Re: Freetards united against tyranny! (Trademark pending) ;)
The real question is "why are SOPA supporters liars"?
But seriously, I wasn't meaning that Wikipedia is a "freetard site", I was actually pointing out the irony in SOPA opposition (a FREE site choosing to go offline) being viewed as "taking the internet hostage".... Ok, maybe I wasn't pointing out irony, maybe it more pointing and laughing at an inane post. ;)
Honestly, it's not the tech industry's place to tell you how to solve your problem. We CAN tell you that a given "solution" is problematic and can even give advice on what we think might be part of the problem, but it's up to YOU to figure out how to fix it (you are the entertainment "experts" after all). But don't discount our reply when we say something is going to have detrimental impact on technology (we ARE the technology "experts").
Think of it like this, if you came out and said "all copyright suspects will be shot" and the justice department said "ummm, no they won't", would you then expect the justice department to solve your issue?
I understand, but in this case there are two different groups of impacted citizens (the RIAA mafia) and the tech industry. My idea was a virtual tech industry union that has the capability of cutting off access to peoples services as a method of "striking".
Back in the day, unions would have sit in's and other types of civil disobedience, maybe an electronic version of something like that could happen today.
If all of the opposing tech companies shut down access to their sites for one day with a simple page explaining to ALL of their users what this will do, I bet the legislature would be HAMMERED by irate constituents complaining about unfair representation.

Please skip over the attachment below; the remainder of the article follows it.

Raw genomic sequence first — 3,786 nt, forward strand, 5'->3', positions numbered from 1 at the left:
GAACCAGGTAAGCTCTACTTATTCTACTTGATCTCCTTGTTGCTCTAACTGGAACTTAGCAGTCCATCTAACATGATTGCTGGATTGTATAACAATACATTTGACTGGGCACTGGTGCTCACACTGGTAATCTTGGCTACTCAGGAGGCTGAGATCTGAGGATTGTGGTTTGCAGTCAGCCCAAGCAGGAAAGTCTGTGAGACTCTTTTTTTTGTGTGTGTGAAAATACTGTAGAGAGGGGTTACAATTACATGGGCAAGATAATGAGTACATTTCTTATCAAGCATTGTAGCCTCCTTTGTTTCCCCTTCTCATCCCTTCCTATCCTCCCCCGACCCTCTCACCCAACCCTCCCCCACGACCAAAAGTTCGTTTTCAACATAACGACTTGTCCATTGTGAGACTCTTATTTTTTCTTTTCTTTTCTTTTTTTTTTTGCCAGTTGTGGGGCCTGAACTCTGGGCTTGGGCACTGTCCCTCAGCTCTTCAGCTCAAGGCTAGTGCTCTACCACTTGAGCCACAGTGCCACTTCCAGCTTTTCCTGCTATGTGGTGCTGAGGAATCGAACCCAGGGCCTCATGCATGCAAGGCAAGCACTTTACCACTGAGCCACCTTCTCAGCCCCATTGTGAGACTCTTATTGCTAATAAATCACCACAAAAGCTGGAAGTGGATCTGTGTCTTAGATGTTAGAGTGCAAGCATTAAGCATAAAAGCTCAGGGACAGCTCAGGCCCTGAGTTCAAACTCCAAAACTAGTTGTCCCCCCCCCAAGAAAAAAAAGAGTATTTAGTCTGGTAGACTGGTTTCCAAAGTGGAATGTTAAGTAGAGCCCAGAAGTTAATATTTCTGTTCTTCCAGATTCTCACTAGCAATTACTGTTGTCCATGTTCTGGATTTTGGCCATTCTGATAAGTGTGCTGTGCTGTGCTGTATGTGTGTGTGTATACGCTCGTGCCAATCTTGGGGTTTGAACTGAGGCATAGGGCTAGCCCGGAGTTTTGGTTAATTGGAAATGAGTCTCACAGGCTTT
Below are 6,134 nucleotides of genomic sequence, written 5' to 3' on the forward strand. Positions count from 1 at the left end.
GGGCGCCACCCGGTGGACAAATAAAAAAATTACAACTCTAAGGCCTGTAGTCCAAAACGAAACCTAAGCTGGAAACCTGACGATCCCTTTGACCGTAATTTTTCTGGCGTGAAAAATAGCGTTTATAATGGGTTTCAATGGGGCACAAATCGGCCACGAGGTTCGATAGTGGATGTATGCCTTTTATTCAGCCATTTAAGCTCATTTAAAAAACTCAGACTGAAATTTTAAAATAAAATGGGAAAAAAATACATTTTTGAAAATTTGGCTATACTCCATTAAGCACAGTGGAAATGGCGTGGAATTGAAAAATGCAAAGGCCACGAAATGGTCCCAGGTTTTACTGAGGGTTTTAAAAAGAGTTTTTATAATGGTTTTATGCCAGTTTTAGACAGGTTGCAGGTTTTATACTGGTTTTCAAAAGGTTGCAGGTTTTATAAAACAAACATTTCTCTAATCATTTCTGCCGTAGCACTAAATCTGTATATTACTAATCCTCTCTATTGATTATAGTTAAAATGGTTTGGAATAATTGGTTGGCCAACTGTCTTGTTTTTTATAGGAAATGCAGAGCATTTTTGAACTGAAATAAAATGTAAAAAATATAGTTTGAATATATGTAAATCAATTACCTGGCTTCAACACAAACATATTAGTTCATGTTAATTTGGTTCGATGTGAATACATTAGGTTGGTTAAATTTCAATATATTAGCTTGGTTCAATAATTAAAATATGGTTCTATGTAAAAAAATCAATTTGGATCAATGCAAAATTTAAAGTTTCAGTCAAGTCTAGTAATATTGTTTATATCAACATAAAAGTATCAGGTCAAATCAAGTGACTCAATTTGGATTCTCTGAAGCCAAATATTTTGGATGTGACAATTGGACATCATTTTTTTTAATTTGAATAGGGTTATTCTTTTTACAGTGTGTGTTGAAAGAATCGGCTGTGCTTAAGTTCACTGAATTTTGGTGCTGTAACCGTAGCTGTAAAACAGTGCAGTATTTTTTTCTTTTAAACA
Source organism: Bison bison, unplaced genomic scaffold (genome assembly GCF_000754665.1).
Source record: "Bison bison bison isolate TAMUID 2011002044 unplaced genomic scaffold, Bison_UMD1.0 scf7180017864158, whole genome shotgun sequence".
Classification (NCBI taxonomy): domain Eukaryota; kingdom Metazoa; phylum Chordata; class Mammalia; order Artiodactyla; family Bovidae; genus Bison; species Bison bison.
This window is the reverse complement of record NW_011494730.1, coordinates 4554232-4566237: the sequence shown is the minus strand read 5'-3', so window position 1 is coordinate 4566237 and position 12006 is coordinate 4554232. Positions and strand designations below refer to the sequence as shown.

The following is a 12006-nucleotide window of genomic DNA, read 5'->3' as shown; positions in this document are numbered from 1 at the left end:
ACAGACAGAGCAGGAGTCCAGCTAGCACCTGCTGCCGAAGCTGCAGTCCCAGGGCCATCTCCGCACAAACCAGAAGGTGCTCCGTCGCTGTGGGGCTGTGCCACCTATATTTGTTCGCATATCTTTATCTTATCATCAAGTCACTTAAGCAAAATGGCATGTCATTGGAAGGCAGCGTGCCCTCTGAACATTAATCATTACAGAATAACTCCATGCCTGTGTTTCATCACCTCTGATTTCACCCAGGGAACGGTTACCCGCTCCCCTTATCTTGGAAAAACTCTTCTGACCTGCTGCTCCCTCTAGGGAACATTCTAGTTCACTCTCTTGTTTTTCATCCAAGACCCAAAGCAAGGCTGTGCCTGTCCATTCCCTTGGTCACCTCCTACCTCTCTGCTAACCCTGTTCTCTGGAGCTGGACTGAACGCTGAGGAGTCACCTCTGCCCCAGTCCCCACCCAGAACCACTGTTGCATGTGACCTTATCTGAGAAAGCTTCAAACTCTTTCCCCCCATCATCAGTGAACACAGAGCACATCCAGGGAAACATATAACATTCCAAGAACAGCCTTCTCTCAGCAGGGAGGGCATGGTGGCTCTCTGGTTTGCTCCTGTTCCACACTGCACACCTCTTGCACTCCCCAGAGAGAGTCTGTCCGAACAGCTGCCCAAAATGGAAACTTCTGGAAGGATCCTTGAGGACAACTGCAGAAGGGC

And yes, I know this won't happen, but it could certainly open some eyes!
You say "these guys feel blocked, and avoid the legal issues by... hark! INNOVATION!" but if you actually READ the letter they published, you will see that they have been working on the "new" design for 6 months. That's hardly a reaction to a patent being issued THIS month.
We’ve been working on an interesting new camera strap concept for the last six months. It’s nearing completion and we were planning on introducing it soon as a companion to our existing product line. Now, it will be our primary product.
I'm sure FFB38E is a derivative work of FFB38D ("it's exactly the same as it's predecessor except for one tiny tiny bit")! At the very least it's a mashup. So, according to copyright maximists, the answer would be NO!
Assuming the letter came with an indemnification clause that states that the payment waives any further action by the copyright holder, this might be a good thing. I would consider sending $10 to avoid the possibility of receiving one of the $1500/$2500 letters (like the ones going to some people that downloaded the Hurt Locker).
The net profits (those generated via the interNet using "approved" means) are smaller than the gross profits (those earned by the studio). Since the actors are paid on net profits, they will never make residuals. ;)
But seriously, it's easy for a studio to increase it's cost by greasing the hands of MPAA (and it's past employees that later go on to become judges dealing with copyright cases), lobbyists and politicians. I mean really, which is "better" for the industry, paying the actors or making sure the status quo is maintained?